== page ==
A number of French start-ups make the choice to transfer their head office to the United States or to locate themselves there through a transaction commonly referred to as a « flip », i.e. the creation of a holding company under US law, followed by a contribution of all of the shares of the French company to the holding, so that the French operating company ultimately constitutes a wholly-owned subsidiary of the holding company under US law.

These relocation operations, in spite of providing access to a larger consumer market in the United States, are justified initially by allowing the access to new sources of investment. Indeed, US investors usually want to have control over the legal and tax environment by acquiring a stake in a US holding company.

Nevertheless, while these transfers to the United States provide financing opportunities, they remain expensive and trigger tax consequences that can be significant. As the transfer of a head office has the same consequences as a cessation of activity from a tax perspective, these flips most often take the form of a contribution of shares of the existing French company to a new US holding company as long as the former has a minimum of value and unrealized gains or if it has tax losses to preserve in France. This contribution also enables the French contributors to benefit from a tax neutrality thanks to the benefit of the tax deferral, a mechanism frequently available to foreign investors in the form of a roll over.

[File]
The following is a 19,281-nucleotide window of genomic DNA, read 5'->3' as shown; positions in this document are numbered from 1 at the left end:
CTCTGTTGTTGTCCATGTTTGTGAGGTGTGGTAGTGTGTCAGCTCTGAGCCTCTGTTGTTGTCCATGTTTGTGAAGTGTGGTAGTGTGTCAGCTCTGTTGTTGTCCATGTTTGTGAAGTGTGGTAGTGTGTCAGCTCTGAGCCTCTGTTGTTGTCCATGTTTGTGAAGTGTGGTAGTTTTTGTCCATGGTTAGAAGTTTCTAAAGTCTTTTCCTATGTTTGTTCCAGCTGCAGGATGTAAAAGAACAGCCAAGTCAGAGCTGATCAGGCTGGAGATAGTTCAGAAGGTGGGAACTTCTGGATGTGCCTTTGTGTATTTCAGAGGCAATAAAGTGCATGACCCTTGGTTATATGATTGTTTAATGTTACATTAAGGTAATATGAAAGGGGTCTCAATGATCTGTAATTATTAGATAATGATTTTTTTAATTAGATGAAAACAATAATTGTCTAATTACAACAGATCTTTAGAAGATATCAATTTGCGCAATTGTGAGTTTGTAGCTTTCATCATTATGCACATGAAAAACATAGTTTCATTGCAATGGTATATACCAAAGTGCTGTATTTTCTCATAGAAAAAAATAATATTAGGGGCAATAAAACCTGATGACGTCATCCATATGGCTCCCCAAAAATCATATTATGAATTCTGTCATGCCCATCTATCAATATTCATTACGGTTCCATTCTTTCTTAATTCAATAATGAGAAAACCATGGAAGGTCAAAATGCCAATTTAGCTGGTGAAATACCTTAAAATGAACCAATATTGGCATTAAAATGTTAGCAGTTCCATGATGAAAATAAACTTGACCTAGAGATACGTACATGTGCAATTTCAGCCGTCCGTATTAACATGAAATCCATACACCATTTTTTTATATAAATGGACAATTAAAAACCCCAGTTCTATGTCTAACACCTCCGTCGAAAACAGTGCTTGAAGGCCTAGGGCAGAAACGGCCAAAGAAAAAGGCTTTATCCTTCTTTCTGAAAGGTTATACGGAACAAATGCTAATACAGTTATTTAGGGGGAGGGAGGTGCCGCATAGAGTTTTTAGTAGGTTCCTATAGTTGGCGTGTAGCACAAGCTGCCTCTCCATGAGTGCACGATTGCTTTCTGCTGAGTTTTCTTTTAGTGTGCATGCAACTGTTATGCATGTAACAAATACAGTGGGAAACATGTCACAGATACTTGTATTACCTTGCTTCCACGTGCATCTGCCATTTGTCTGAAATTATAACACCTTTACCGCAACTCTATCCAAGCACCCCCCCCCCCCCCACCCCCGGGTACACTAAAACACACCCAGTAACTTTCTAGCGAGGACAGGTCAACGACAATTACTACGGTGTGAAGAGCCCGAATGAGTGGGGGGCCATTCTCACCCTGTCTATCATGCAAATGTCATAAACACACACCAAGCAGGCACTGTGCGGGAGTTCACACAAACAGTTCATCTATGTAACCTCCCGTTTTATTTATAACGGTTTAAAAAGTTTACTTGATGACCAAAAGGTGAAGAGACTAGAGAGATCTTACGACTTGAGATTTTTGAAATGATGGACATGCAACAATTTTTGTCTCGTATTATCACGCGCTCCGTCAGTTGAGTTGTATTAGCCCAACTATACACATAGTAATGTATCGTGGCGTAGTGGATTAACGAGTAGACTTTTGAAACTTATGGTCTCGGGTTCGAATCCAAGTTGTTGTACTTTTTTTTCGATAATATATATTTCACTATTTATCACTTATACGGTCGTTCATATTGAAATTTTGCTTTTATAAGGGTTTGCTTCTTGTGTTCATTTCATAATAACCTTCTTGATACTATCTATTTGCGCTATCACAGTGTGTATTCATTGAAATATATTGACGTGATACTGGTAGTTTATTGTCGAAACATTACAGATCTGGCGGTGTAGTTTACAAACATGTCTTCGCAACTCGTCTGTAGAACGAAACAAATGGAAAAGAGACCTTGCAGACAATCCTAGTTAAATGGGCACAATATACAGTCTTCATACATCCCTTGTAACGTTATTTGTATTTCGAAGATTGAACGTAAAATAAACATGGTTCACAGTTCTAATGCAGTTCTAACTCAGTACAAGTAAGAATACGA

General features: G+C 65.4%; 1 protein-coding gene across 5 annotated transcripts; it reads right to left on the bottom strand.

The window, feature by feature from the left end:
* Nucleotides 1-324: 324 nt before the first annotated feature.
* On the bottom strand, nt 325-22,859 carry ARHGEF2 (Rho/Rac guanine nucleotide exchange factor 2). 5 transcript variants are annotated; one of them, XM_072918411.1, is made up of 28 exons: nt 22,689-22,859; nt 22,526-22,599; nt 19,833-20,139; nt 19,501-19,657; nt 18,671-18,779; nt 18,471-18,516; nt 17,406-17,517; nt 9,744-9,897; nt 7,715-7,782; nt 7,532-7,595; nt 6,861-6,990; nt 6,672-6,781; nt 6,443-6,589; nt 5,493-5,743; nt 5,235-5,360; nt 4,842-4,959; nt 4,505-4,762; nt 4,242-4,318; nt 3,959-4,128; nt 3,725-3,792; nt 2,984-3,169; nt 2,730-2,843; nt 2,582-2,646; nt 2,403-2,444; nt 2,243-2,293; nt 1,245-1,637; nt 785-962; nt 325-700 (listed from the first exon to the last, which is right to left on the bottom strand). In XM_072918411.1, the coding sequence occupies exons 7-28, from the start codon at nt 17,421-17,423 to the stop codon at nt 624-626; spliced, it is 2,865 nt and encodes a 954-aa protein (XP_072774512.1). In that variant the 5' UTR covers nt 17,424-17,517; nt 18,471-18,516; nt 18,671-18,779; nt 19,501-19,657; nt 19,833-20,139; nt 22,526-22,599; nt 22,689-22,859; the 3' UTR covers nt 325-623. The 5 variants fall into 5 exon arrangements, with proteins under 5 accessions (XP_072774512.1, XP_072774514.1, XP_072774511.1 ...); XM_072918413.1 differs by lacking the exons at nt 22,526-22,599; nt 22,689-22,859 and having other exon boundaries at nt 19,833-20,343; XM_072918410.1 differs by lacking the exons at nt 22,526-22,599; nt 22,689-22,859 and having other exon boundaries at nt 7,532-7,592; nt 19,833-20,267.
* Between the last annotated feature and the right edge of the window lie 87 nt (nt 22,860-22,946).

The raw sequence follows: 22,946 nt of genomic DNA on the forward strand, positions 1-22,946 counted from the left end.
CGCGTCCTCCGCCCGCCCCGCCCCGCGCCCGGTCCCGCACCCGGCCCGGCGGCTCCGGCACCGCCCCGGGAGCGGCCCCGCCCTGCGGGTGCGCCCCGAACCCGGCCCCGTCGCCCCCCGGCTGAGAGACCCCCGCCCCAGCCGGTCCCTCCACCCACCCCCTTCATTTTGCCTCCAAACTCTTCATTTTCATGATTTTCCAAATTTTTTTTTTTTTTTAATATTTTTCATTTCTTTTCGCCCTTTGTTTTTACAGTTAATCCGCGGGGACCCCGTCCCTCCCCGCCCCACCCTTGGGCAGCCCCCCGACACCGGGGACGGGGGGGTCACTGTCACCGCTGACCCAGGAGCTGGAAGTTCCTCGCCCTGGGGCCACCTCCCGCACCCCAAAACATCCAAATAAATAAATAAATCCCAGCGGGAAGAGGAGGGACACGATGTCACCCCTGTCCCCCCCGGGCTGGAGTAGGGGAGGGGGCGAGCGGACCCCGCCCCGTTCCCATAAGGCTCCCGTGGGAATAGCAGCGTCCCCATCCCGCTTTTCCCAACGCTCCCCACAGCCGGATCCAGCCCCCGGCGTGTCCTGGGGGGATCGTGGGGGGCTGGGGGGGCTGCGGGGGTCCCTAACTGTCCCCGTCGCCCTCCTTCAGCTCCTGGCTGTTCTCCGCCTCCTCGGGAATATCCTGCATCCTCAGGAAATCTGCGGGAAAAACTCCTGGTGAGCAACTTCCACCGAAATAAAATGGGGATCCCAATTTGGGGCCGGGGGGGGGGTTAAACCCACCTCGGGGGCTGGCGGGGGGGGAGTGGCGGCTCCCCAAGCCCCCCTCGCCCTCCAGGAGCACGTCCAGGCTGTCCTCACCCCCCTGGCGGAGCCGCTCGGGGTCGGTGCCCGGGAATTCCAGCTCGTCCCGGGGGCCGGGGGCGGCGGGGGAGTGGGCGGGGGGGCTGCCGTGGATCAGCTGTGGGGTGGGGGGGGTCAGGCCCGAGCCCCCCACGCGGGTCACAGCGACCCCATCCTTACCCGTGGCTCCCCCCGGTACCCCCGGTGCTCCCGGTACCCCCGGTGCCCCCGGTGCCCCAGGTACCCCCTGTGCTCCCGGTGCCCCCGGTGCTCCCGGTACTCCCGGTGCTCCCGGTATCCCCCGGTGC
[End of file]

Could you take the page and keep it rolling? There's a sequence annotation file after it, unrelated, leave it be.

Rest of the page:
In addition to these technical considerations, these transactions are also a source of complexity in the implementation of incentives mechanisms for French tax resident executives and employees. This last difficulty is particularly underestimated in the preliminary evaluation of the opportunity of a relocation to the United States...

👉 Read the full article written by Pierre Gougé, partner, Julien Monsenego, partner, and Edouard Pique, associate